As avid personal watercraft (PWC) riders, we explore many different regions and bodies of water, from urban waterways to remote lakes. I want to share some of the gear we carry on our PWC for longer and remote rides.
Beyond the basic requirements found in the Transport Canada Safe Boating Guide, we carry additional equipment that is useful in an emergency or on a longer day trip.
Here are some of the things we take with us.
Here are some of the things we take with us.
Marine First Aid kit + flexible splint
First Aid + CPR-C certification
Having a well-stocked kit and the ability to help someone in a medical emergency on the water is valuable. The splint is useful to support a fractured or broken bone. Depending on where you are, help from first responders may take a long time to arrive. My first aid certification is through St. John Ambulance. There are many other good course providers available as well.
This has a bright yellow floating rope that you hang on to one end and throw the line to someone in need in the water. The rope plays out when tossed with the plastic float at the far end. The person in the water grabs on to it so you can bring them towards you.
Forceps, Filet Knife, Pruning Saw
Useful tools to remove foreign objects from places they shouldn't be in your PWC. We have removed plastic bags, sticks, weeds and rope from the jet pump, impeller and intake grate.
Tool Bag with Stainless Steel Tools, Zip Ties & Hose Clamps
Repairs can be done quickly so you can get back to your launch point or continue enjoying your day on the water.
An all around problem solver. Accidentally put a hole in your hull? Slap some Gorilla tape on it and it will keep the water from coming in while you get your PWC to safety.
Useful when you pull up to a wooden dock and the cleats are installed too far apart, are broken, or just not there. Slide between the boards and twist. These ones are spring loaded and they won't shift when used properly. These are made in Canada.
This allows the PWC to bob and move without yanking the anchor out or jerking the machine. The Cooper Anchor is nylon, lightweight (1 kg or 2.2 lbs), won’t cause damage, and stores well in the nose of the PWC.
A variety of ropes in different lengths with Stainless Steel Snap Hooks
Most of our ropes are set up like this as it makes hooking up a disabled vessel for towing quick and easy. For docking your PWC, easily clip it on to your boat and wrap the other end around the dock cleat.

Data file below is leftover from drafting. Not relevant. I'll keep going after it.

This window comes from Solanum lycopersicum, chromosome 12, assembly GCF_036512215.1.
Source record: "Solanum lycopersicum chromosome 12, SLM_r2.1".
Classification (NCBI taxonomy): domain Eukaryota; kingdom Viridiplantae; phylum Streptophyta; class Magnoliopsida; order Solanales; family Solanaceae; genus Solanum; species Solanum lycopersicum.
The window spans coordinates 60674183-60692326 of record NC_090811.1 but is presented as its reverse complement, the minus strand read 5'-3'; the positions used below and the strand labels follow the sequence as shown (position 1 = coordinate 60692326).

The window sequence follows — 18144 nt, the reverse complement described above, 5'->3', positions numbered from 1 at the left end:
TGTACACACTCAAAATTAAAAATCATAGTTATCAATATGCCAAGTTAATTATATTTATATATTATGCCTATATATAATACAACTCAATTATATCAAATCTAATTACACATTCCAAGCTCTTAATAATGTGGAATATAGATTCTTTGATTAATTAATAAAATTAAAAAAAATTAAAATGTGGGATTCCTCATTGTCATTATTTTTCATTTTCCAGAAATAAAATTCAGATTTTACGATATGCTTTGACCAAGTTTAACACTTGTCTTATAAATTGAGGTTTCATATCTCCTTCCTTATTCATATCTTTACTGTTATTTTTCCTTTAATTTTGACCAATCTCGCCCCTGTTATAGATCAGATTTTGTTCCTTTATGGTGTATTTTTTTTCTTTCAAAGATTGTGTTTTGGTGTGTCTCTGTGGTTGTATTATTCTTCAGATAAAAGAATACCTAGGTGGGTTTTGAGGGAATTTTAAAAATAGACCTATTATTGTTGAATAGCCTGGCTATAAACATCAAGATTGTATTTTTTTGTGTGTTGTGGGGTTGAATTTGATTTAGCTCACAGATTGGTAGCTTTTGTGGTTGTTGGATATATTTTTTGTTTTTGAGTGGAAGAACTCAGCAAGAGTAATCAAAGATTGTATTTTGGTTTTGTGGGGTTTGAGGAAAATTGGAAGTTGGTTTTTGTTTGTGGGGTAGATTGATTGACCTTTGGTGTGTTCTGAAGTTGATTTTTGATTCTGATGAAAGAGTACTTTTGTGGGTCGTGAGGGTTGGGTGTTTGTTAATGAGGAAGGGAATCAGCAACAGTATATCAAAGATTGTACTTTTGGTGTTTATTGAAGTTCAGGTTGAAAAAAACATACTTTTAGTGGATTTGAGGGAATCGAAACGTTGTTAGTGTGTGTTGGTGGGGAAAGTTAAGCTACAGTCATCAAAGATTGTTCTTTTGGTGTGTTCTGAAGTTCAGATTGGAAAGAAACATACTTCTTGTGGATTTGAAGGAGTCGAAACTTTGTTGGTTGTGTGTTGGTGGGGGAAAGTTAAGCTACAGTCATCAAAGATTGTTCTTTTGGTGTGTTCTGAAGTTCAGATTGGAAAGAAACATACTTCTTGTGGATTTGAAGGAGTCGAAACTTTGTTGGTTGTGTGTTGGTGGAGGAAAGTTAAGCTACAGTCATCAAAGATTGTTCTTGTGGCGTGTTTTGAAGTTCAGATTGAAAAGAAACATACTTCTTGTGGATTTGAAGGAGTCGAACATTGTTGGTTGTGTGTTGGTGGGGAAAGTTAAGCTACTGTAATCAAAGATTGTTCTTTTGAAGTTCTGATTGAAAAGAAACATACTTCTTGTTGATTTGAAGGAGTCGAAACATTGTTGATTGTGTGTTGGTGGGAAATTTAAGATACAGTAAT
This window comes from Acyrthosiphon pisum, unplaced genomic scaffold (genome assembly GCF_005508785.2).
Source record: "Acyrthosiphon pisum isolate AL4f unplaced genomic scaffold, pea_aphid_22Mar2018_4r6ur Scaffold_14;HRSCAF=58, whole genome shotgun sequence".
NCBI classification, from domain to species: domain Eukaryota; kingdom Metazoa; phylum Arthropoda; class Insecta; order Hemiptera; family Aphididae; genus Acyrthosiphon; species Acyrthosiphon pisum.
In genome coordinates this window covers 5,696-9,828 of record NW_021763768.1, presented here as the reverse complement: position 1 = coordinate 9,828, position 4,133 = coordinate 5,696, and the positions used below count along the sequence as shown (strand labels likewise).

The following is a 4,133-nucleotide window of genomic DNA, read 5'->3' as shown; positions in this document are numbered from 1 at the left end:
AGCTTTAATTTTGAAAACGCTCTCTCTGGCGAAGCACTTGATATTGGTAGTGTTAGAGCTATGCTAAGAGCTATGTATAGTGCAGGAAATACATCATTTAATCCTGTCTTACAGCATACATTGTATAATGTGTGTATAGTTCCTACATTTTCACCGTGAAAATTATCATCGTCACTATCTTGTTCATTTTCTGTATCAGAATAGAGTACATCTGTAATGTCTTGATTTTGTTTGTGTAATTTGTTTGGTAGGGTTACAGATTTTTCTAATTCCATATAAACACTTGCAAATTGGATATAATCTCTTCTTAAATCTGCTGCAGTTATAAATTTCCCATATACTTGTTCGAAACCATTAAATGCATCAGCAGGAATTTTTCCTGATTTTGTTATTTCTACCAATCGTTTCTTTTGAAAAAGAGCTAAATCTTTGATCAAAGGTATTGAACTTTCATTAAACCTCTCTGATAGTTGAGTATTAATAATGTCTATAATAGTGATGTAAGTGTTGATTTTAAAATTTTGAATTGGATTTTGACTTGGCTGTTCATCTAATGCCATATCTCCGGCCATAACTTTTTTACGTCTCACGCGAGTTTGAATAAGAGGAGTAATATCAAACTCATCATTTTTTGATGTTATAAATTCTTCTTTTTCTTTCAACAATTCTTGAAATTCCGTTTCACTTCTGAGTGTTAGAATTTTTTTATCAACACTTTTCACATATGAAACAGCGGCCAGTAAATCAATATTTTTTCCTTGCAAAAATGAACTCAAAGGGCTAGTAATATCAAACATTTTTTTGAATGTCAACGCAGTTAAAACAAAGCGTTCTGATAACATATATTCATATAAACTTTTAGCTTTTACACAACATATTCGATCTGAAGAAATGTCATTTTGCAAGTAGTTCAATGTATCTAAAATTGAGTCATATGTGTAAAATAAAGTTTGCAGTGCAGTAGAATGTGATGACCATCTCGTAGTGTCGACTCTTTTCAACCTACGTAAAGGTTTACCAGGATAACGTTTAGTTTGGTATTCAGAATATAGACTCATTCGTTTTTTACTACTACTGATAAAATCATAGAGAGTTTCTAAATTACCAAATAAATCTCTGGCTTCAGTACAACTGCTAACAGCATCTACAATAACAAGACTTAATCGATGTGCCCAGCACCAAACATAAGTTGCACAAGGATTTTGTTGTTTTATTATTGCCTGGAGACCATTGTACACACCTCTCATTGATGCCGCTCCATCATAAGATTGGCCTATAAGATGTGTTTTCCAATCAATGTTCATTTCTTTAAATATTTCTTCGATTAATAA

reusable water bottle, Granola Bars, Nuts, Fruit
Hydration and quick nutrition for those long rides. Pack foods that won’t go bad or melt in the heat. A reusable wide mouth water bottle lets you add ice to keep your water cold for most of the day. Getting hungry or thirsty while out on the water can make for some poor decisions and bad moods.
Small waterproof pouch to carry personal items
Extra contact lenses, spare glasses, tissues, aspirin, hand sanitizer, hair ties, etc. A makeup bag is about the right size to hold all of this.
Extra footwear for land excursions
Flip flops or sandals. It’s nice to get out of the water shoes and dry out the feet when stopping for lunch or to stretch your legs.
Spare engine lanyard
Because you can lose or break your main one. Keep the spare tucked away in a secure spot on board.
Sunscreen spray, lip balm, and a face covering
Even on overcast days, your skin can burn, so make sure to apply a sunscreen with SPF 30 or above. A gaiter type of face cover protects the face and prevents windburn.
It helps with planning our trip and identifying hazards so we can avoid them. Our current choice is the Garmin Echomap 95sv. The large screen makes it easy to see detail at speed. Having a sonar transducer shows the water depth. This unit is also able to show speed, water temperature and distance traveled along with other useful information. The screen is visible in direct sunlight. Choose a GPS that works best for you.
Easily broadcast for help on the water with this. Giving your coordinates will pinpoint your location and allow help to arrive more quickly. Boaters who have VHF will often monitor Channel 16 which is the Marine Assistance Request channel. Always ensure that it’s fully charged before heading out. Anyone getting a call that is nearby, is required to respond to a distress call as per the Canada Shipping Act 2001: Every pleasure craft operator must render assistance, in so far as the operator can do so without serious damage to their own craft or the persons aboard, to every person found at sea and in danger of being lost.
Do not assume your cell phone will work out on the water.
Prepared Float Plan
Take one copy with you and leave a copy with a trusted person on land. If you don’t come back at the planned time and they don’t hear from you, they can send help and provide information on where to look for you. If plans change and you stay out longer than anticipated, ensure you contact your onshore person, so help is not unnecessarily dispatched in search of you.
We use the buddy system when out on the water. Going out on the water with another rider on a separate PWC is always a good idea. If one machine breaks down, there is another that runs and can get us back to safety.
plan ahead, and have fun
This can seem like a lot of stuff. In an emergency situation or on a long day out, it can be valuable to have options and be able to solve problems when they arise. Carrying these items adds about 20-40 pounds depending on the selection you choose to carry in your PWC. We also make sure we're dressed appropriately for weather and water conditions, but that I’ll save for another day. For more ideas on where to ride your PWC in Northern Ontario, check out our top five places to ride.